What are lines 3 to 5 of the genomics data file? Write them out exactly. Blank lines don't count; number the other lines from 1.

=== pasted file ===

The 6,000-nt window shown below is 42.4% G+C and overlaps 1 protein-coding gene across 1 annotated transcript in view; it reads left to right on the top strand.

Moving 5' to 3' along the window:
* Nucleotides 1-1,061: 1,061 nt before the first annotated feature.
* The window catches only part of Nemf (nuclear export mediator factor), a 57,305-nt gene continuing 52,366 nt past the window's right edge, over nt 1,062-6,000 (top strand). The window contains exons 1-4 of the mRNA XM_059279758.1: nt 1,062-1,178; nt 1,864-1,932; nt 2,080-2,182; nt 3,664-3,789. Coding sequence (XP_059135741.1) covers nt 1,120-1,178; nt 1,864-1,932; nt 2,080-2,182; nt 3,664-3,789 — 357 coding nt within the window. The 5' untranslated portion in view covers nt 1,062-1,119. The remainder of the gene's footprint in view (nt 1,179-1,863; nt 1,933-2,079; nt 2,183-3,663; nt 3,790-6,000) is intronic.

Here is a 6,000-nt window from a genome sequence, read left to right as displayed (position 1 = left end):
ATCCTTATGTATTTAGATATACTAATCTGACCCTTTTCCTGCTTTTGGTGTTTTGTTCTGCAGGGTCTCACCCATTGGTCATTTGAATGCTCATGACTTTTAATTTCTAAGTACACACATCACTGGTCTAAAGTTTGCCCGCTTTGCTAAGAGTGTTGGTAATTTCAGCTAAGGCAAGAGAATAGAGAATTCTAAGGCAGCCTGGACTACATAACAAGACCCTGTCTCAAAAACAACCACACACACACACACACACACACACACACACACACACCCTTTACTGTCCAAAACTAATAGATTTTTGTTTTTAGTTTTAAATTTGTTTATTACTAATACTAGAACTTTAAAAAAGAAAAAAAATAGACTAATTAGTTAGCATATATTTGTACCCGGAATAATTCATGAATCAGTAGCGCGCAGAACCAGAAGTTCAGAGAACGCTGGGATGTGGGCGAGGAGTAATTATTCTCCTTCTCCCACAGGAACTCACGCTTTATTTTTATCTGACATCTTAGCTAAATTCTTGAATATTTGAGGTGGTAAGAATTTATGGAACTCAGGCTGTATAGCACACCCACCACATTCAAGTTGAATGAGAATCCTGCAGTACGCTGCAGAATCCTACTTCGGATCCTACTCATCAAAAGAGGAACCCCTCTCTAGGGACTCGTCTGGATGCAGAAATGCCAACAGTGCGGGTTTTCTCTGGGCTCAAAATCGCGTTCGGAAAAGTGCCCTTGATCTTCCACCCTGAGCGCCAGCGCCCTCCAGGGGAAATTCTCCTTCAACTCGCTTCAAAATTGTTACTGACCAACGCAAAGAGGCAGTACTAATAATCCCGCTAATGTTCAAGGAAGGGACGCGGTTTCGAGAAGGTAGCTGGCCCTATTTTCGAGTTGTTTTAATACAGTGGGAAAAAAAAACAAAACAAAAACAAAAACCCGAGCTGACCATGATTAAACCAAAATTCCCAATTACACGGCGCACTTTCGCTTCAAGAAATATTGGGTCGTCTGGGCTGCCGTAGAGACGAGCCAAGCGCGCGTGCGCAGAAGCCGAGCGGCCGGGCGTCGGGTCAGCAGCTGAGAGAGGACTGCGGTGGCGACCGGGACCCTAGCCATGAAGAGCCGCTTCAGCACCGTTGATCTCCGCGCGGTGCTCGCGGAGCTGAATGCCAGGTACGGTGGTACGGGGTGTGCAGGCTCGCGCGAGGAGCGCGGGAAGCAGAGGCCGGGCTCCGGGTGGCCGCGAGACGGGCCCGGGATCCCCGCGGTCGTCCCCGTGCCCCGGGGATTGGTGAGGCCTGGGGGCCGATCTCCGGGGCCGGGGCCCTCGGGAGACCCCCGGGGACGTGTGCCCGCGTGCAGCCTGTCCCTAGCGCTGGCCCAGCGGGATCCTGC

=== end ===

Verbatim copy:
* Nucleotides 1-1,061: 1,061 nt before the first annotated feature.
* The window catches only part of Nemf (nuclear export mediator factor), a 57,305-nt gene continuing 52,366 nt past the window's right edge, over nt 1,062-6,000 (top strand). The window contains exons 1-4 of the mRNA XM_059279758.1: nt 1,062-1,178; nt 1,864-1,932; nt 2,080-2,182; nt 3,664-3,789. Coding sequence (XP_059135741.1) covers nt 1,120-1,178; nt 1,864-1,932; nt 2,080-2,182; nt 3,664-3,789 — 357 coding nt within the window. The 5' untranslated portion in view covers nt 1,062-1,119. The remainder of the gene's footprint in view (nt 1,179-1,863; nt 1,933-2,079; nt 2,183-3,663; nt 3,790-6,000) is intronic.

Here is a 6,000-nt window from a genome sequence, read left to right as displayed (position 1 = left end):